Worried about having to sell your home to pay care fees? Concerned that your children might end up with no inheritance at all? Did you know that there IS a way to make sure that they will at least inherit something?
All you need is the right Will
Many people’s wills simply leave all their assets to their spouse. This sounds fine and straightforward, but it means that when one spouse dies the survivor ends up with all the assets, including the whole house. If the survivor needs care then the whole joint estate is forfeit and everything over £23,250 must be used to pay the fees. The house must be sold and the children may get only a pittance when the survivor dies. With a care fee will the half of the house owned by the first to die doesn’t go to the survivor. It goes into a trust fund separate from the survivor’s estate and therefore not liable to be used to pay the fees. This much at least will without question be inherited by the children come what may.
Deliberate Deprivation and care fees
You may have heard of this rule which says that, any attempt the care-receiver has made to place assets beyond the reach of the local authority can be overturned The beauty of a care fee will is that it is not the care receiver who disposes of the assets to the trust – it is their Spouse, so no accusation can be made and the asset values are safe. Everyone concerned about the effects of care fees on their shoulders should consider making care fee wills. They’re not all expensive considering the enormous potential savings if care is ever needed.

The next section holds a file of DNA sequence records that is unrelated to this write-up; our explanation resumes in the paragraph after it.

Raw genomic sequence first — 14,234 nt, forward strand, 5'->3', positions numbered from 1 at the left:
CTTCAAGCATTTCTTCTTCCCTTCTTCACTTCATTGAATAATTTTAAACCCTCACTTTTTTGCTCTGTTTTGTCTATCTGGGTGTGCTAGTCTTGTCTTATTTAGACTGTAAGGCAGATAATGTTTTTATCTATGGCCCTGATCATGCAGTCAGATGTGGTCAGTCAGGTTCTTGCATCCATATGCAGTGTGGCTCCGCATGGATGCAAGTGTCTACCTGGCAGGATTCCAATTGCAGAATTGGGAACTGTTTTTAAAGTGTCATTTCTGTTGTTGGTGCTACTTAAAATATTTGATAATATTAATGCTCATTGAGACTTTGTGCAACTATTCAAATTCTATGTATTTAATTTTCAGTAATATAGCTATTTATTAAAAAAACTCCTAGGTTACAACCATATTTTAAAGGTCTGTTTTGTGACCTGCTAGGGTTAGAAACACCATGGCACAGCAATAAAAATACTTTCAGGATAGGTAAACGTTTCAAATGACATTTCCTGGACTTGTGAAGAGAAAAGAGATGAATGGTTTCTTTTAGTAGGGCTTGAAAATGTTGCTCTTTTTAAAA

DEMYSTIFYING THE JARGON
Whenever a couple buys a property together, they need to say whether they want to own it as tenants in common or joint tenants.
What is the difference.
If you choose to own as joint tenants then on your death your home passes automatically to your fellow joint tenant. It does this regardless of what your Will might say, so be careful. If you chose to be tenants in common then your share does pass under your Will to your chosen beneficiary, or to a trust if this is what your Will specifies.
If you have a trust will, it is very important to make sure that you choose to continue to be tenants in common or your Will may be ineffective.
Many people become tenants in common so they can leave their share of the property to a trust which can protect if being used to pay fees or from being left away from your children if your spouse remarries after you die.
Talk to us if you are concerned you may have to sell your home to pay care fees.